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Growing Hibiscus in Pots – Care and Tips

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It’s no secret that my happy place is on the coast and I’m a beach girl at heart. My beachy vibes run strong and hibiscus is my spirit flower. Where we live in zone 6b, growing hibiscus in pots is the closest thing I can get to my honeymoon memories of Maui.

But I’ll take it!

Border Collie and Hibiscus Flower
Our beloved Border Collie and a Hibiscus Flower in our 2022 garden

What do hibiscus look like?

Hibiscus flowers are tropical and very showy with five fluttery petals and a long pistil with five round stigma on the ends. A burst of yellow anthers adds a pop of eye-catching color and feathery texture. Hibiscus come in many color combinations, from pink, red, white, orange, yellow, and multicolor blends.

The hibiscus shrubs have woody stems and dark green almost glossy leaves. Flowers bloom for one day and then fall from the plant.

Growing Hibiscus in Pots - Pink and Red Hibiscus in nursery pot on deck
Growing Hibiscus in Pots begins with finding a plant you love! I got this column hibiscus at Produce Junction in Exton in May 2022.

Where to Get Potted Hibiscus Plants

Produce Junction is a great first stop if you want to buy a potted hibiscus. The store in Exton had column hibiscus plants for sale featuring blooms in three different colors!

The pink and orange blossom combination stole my heart!

Of course, you can find countless color combinations and flower styles, depending on where you shop.

I also loved the hibiscus trees and plants for sale at Ott’s Exotic Plants in Schwenksville, PA. They have some of the most beautiful hibiscus plants I’ve seen. I love the double hibiscus in a pretty shade of coral and the sunset colored one!

To continue the list, Giant grocery store also sells potted hibiscus plants. I saw them for about $26 in May.

I am sure you can find them at Lowe’s, Costco, and other big box stores, as well.

Tropical hibiscus in sunset colors for sale at Ott's Exotic Plants in Schwenksville, PA
Did I mention my favorite color is sunset? Tropical hibiscus in sunset colors for sale at Ott’s Exotic Plants in Schwenksville, PA – spotted May 2023.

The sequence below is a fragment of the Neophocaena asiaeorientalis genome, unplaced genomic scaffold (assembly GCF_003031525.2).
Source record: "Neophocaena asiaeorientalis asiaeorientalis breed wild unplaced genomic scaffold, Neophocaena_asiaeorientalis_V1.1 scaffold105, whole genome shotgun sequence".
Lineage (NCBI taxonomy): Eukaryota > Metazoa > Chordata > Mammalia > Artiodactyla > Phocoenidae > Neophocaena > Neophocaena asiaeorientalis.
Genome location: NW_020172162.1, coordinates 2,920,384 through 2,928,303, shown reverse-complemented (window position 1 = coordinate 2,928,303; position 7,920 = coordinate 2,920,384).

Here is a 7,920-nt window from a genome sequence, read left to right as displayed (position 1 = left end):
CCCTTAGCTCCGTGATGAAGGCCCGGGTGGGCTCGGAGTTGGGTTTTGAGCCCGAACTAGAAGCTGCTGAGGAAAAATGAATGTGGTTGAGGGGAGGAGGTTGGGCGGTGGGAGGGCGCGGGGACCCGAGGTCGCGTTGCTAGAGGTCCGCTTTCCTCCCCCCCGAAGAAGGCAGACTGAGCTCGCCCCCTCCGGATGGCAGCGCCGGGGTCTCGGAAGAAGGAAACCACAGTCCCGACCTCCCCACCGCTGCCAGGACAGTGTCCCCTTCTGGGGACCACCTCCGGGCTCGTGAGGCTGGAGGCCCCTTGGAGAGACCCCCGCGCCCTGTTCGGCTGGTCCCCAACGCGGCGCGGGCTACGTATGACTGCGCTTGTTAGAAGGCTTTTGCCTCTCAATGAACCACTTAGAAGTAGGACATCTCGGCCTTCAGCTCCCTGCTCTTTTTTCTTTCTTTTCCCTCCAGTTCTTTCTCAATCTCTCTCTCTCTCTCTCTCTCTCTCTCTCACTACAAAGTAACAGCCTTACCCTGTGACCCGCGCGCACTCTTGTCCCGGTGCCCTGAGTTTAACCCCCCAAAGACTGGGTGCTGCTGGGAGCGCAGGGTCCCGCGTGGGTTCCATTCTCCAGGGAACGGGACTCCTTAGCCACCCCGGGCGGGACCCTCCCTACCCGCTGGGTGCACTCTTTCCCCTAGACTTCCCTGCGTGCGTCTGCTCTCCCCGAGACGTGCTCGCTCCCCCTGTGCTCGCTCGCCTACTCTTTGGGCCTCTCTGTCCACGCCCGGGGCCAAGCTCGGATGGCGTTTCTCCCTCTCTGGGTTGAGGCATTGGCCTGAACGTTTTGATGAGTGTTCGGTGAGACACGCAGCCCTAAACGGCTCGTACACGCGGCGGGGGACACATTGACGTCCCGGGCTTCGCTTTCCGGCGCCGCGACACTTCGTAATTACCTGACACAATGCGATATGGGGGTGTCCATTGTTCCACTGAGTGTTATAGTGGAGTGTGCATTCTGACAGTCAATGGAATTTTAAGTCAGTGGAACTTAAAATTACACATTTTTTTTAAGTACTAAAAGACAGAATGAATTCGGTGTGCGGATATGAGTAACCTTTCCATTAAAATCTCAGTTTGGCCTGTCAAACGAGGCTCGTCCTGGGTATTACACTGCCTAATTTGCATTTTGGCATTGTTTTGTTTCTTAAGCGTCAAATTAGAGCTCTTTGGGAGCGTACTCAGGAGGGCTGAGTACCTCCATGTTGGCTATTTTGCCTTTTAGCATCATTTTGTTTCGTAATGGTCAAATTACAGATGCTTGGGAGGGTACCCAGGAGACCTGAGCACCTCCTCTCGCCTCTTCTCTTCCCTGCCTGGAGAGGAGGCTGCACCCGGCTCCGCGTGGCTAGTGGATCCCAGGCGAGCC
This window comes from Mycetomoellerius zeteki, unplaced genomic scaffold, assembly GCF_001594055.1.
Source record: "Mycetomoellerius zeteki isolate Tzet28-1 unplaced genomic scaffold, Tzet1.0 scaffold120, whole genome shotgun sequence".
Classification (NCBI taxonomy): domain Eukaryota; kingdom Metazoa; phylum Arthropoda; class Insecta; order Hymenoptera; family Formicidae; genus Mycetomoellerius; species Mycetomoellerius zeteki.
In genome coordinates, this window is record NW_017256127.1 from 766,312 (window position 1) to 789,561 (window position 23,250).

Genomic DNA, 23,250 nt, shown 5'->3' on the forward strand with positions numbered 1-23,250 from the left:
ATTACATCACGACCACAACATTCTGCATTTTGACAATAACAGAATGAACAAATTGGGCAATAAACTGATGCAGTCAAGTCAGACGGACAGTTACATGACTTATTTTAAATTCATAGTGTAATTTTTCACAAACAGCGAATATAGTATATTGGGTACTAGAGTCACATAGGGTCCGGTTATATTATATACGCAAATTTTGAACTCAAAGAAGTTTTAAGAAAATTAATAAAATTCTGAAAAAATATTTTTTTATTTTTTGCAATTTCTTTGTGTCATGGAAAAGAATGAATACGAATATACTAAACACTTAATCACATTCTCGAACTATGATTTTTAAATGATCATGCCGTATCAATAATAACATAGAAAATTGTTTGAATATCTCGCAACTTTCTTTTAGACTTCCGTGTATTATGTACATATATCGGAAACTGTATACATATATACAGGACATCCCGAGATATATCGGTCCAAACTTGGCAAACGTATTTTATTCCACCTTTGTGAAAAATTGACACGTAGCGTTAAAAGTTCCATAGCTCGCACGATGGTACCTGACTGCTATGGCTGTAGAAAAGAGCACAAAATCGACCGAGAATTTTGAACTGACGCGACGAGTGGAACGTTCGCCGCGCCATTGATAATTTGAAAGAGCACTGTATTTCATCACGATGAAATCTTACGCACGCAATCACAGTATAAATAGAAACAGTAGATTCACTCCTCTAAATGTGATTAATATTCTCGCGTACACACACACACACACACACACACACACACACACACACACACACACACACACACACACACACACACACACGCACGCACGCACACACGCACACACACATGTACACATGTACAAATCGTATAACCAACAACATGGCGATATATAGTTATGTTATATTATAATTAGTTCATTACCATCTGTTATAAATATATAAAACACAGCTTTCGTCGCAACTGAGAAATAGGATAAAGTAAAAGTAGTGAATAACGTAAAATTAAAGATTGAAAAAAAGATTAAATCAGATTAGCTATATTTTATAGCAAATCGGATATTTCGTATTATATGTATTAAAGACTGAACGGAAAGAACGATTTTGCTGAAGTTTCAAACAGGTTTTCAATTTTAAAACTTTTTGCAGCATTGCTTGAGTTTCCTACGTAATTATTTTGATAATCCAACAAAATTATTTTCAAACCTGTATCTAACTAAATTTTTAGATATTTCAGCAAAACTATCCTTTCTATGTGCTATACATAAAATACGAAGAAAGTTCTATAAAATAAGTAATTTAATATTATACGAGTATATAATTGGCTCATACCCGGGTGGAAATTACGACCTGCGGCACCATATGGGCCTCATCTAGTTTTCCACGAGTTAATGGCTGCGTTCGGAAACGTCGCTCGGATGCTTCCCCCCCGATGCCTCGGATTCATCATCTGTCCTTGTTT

Hibiscus Care in Pots

I figure I’m not the only northeast girl trying to grow a tropical garden, so here are my favorite care tips for hibiscus plants growing in pots.

Choosing Hibiscus Containers

Keep in mind that hibiscus actually like their roots a bit crowded. Choose a container that is a bit bigger than the original pot that came with the plant. When potting up to a larger container, keep increasing by just a bit bigger each time.

Gorgeous Red Pink Hibiscus Flower in container on deck
Gorgeous Red Pink Hibiscus Flower in container on deck

More than anything, make sure your containers have drain holes to avoid standing water. Tropical hibiscus do like moist soil but would not like oversaturated soil.

If you need to move your potted hibiscus indoors from time to time, you will appreciate having a lighter pot that weighs less, such as plastic or the foam type plastic.

If you get a lot of wind in your area, look for a heavier pot like a ceramic planter or large planting urn. Otherwise, any slightly larger decorative pot with drainage holes should do just fine!

Yellow hibiscus with red center at Ott's Exotic Plants in Schwenksville, PA
Yellow hibiscus with red center at Ott’s Exotic Plants in Schwenksville, PA

How Often to Water Hibiscus in Pots

Tropical hibiscus plants generally prefer moist soil that isn’t soggy. For hibiscus grown in containers, consider using a moisture meter to help anticipate watering needs. You may need to water hibiscus growing in pots daily, every day, or every two days, depending on outdoor temperatures, rainfall, and how fast the soil dries in between waterings.

Hibiscus plants tend to have high water needs, meaning you should stay on top of checking them daily. Adequate watering helps to reduce stress on the plant and keep hibiscus blooming beautifully.

Pink and Orange Hibiscus Plant
Sunset is my favorite color! This Pink and Orange Hibiscus Plant is definitely my favorite color combination!
I hope to have one just like this one day. This one was for sale at Ott’s Greenhouse in Schwenksville, PA back in 2019.

When to Fertilize Hibiscus in Containers

Plan to fertilize hibiscus regularly during the main growing season. You can fertilize when you first plant or bring hibiscus home. Then, plan to fertilize on a weekly basis or every other week with a water-in fertilizer. For slow-release fertilizer, reapply about every 8 weeks.

Which fertilizer is best for hibiscus?

You can use a tropical fertilizer like Pennington UltraGreen palm tree and hibiscus fertilizer or a bloom-boosting fertilizer like Miracle Gro Bloom Booster Flower Food.